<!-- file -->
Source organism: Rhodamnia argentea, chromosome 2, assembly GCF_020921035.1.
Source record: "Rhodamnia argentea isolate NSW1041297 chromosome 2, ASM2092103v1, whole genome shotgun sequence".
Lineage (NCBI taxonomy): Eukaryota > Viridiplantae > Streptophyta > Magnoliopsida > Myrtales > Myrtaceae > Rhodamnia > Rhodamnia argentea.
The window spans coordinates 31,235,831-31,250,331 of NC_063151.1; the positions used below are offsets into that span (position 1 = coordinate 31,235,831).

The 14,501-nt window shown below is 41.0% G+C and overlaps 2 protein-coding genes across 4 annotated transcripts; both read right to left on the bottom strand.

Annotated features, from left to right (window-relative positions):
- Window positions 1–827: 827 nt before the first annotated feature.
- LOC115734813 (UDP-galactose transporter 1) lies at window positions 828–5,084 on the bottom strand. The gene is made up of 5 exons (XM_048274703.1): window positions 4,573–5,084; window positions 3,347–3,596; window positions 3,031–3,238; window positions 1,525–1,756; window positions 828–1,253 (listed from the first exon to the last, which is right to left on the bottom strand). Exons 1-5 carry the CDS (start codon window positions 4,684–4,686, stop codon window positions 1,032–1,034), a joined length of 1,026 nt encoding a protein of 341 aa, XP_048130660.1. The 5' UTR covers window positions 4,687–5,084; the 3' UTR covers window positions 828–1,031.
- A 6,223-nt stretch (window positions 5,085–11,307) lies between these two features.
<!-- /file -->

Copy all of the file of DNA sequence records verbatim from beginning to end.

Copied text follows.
Source organism: Rhodamnia argentea, chromosome 2, assembly GCF_020921035.1.
Source record: "Rhodamnia argentea isolate NSW1041297 chromosome 2, ASM2092103v1, whole genome shotgun sequence".
Lineage (NCBI taxonomy): Eukaryota > Viridiplantae > Streptophyta > Magnoliopsida > Myrtales > Myrtaceae > Rhodamnia > Rhodamnia argentea.
The window spans coordinates 31,235,831-31,250,331 of NC_063151.1; the positions used below are offsets into that span (position 1 = coordinate 31,235,831).

The 14,501-nt window shown below is 41.0% G+C and overlaps 2 protein-coding genes across 4 annotated transcripts; both read right to left on the bottom strand.

Annotated features, from left to right (window-relative positions):
- Window positions 1–827: 827 nt before the first annotated feature.
- LOC115734813 (UDP-galactose transporter 1) lies at window positions 828–5,084 on the bottom strand. The gene is made up of 5 exons (XM_048274703.1): window positions 4,573–5,084; window positions 3,347–3,596; window positions 3,031–3,238; window positions 1,525–1,756; window positions 828–1,253 (listed from the first exon to the last, which is right to left on the bottom strand). Exons 1-5 carry the CDS (start codon window positions 4,684–4,686, stop codon window positions 1,032–1,034), a joined length of 1,026 nt encoding a protein of 341 aa, XP_048130660.1. The 5' UTR covers window positions 4,687–5,084; the 3' UTR covers window positions 828–1,031.
- A 6,223-nt stretch (window positions 5,085–11,307) lies between these two features.